When we think of new console generations, our minds tend first to go to the hardware and the games. Thrown to the wayside, though also incredibly important, are the devices through which we interact. In this, Sony’s new DualSense controller for the PS5 could represent a significant step forward. Taking a look at the new device, and some other standouts from gaming history, we want to try to predict if the DualSense is here to stay, or if it’s more a flash in the pan.
What Makes the DualSense Special?
In many ways, the DualSense is an expansion of the DS4 controller, itself an evolution of those which came before it. The DualSense comes with a similar D-Pad layout, stick placement, touch-pad, and share button features. What makes it utterly unique, are the adaptive triggers.
Through the clever use of motors, the shoulder buttons can generate a true feeling of haptic feedback. When you pull a bowstring you can feel the tension, when your car struggles up a hill you can feel the wheels slip, and when you pull a trigger, you can feel the point at which a shot is fired.
Combined with the controller’s ever-improving rumble tech, we have a way to appreciate titles that has never before been possible. Immersion is the name of the game with the DualSense, on a scale that needs to be felt to be believed.
Of course, the DualSense features might come with compromises too. Whether or not haptic feedback will better a person’s in-game performance is still in question. It would also make sense that the feature could vastly cut down on controller battery life between recharges. The PS5 controller battery is stated to last up to 15 hours, still vastly more than the PS4’s four to eight hours, but this level of motorization is bound to cut this length appreciably.
We would also question what this feature might mean for the longer-term. We’ve all seen analog sticks degrade over years of use, so how might these launch controllers be operating five years from now? In most cases, only time will tell.
Whether the DualSense will take a place as one of the best controller methods remains to be seen. To getting a better prediction, however, we could look back at some of the prior most influential changes to gaming input. From the overrated to the indispensable, it’s been a long road traveled.
The Analogue Stick
As an evolution from the humble joystick, the analog stick took some time to find its feet. The first of these to release as a first-party peripheral was the NES Max, which offered sliding analog control back in 1988. While forward-thinking, the lack of 3D games at the time meant the device was largely wasted potential.
Far more famous was the base Nintendo 64 controller, which came with a single center stick on its trident design. While a flawed experiment from the get-go, due to our lack of a third hand, the stick still proved incredibly useful in games like Super Mario 64, Goldeneye, and The Legend of Zelda: Ocarina of time.
It wasn’t until Sony released the first dual-stick controller in 1997 that the analog stick design adopted its final form. One stick for looking around, and one for movement, this entire basis came from the Dual Analog Controller to nearly every system to come. Funnily enough, the first game to offer this type of input, Alien Resurrection, was criticized for its inclusion. Famed gaming website GameSpot called the controller setup the “most terrifying element”, in what is one of the most poorly aged gaming articles of all time.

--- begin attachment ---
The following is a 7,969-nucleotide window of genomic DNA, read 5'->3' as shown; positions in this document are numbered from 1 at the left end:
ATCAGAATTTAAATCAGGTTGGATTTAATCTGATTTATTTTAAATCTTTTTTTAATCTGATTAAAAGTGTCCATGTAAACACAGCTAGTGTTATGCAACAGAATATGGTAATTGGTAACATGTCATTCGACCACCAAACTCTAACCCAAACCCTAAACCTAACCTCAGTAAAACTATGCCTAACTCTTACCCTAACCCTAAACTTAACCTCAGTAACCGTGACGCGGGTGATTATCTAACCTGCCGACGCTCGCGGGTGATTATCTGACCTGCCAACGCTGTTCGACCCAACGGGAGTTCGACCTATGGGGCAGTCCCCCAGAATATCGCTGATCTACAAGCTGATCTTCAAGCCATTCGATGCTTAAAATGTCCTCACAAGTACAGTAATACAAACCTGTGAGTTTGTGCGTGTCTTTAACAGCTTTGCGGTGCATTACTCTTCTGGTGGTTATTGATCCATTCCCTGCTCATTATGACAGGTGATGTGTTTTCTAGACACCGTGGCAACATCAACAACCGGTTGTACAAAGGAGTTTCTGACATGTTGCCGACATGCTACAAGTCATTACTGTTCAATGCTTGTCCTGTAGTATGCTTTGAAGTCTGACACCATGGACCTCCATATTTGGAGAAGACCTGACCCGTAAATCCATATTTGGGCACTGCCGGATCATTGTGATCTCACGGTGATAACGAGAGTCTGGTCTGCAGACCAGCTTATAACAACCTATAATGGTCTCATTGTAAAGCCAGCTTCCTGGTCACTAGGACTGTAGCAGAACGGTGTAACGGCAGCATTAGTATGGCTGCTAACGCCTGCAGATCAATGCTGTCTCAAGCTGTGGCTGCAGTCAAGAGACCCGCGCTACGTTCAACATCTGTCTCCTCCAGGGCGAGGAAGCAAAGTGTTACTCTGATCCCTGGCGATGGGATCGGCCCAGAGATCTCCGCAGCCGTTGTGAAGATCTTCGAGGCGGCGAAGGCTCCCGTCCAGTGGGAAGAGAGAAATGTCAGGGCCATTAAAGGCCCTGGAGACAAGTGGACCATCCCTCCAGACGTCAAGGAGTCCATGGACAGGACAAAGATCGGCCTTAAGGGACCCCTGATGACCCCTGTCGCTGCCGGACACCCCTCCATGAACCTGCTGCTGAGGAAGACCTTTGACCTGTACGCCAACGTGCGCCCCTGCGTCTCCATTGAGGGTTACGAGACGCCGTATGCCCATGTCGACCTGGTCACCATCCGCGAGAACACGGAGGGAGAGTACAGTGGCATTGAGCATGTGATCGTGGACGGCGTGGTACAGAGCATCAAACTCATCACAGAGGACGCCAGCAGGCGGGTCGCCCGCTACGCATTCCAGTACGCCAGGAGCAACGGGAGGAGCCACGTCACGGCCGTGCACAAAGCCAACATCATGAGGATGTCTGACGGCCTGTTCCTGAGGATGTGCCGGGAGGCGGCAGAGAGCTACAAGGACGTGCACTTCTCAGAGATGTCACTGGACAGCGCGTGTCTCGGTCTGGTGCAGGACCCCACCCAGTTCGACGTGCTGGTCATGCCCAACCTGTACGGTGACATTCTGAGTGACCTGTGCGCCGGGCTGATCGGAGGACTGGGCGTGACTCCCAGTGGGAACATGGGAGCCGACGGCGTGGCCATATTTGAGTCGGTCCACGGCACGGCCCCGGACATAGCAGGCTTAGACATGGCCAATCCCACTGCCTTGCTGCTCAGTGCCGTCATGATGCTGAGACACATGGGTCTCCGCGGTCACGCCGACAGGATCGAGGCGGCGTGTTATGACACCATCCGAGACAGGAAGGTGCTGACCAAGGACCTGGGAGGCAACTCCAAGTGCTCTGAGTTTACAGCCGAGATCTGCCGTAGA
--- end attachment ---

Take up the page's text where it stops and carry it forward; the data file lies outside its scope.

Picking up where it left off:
The other main type of gaming input we see today, at least outside of the PC space, comes from touch screens. The first of these came from lesser-known systems like Sega’s SG-1000, for use with educational games. Far more famed and influential was the bottom touch-screen as utilized by Nintendo’s DS in 2004. The second-best-selling gaming system of all time after the PS2, the DS raised the profile of touch controls with games like Elite Beat Agents, Picross, and Meteos. Then, as Nintendo seems to have had the idea for the DS design in their back pocket for decades, it makes sense that they would know how to target the eventual device.
In a more contemporary sense, it has been mobile systems that have done the most for pushing forward touch screen interactive entertainment. For some mobile phone uses, touch screens can struggle, making touch-screen integration useful but less than totally ideal. Gaming tends to integrate touch-screen better than the likes of word-processing, but the limitations still exist in some genres. First-person shooters like COD mobile, for example, can be more difficult to play on a touch screen compared to a controller.
On the other side of this equation are games that rely on more simplistic input like slots, video poker, and blackjack. These sorts of systems, as illustrated by the best online casinos in the USA today, are practically perfect fits for touchscreen tech. A lot of this is owed to the increased attention that the online casino industry has shown to mobile adaptation. It’s not just the games that have leaned into a streamlined approach for these devices, as everything from collecting bonuses to browsing the websites themselves also relies on streamlined integration. Naturally, these work well for PC’s too, but like analog sticks with 3D games, this was the case of tech and game finding the right sort of pairing.
Still early in the PS5 lifespan, we’re yet to see if the DualSense lives up to the hype. It could very well be a case that this feature becomes like analog sticks and touch-screens, a perfect fit when adapted properly. On the other hand, it might also be like the Wii touch controls, where early promise quickly broke down under real-life circumstances. For the moment at least, we’re glad to have our hands on something new, however the tech shakes out.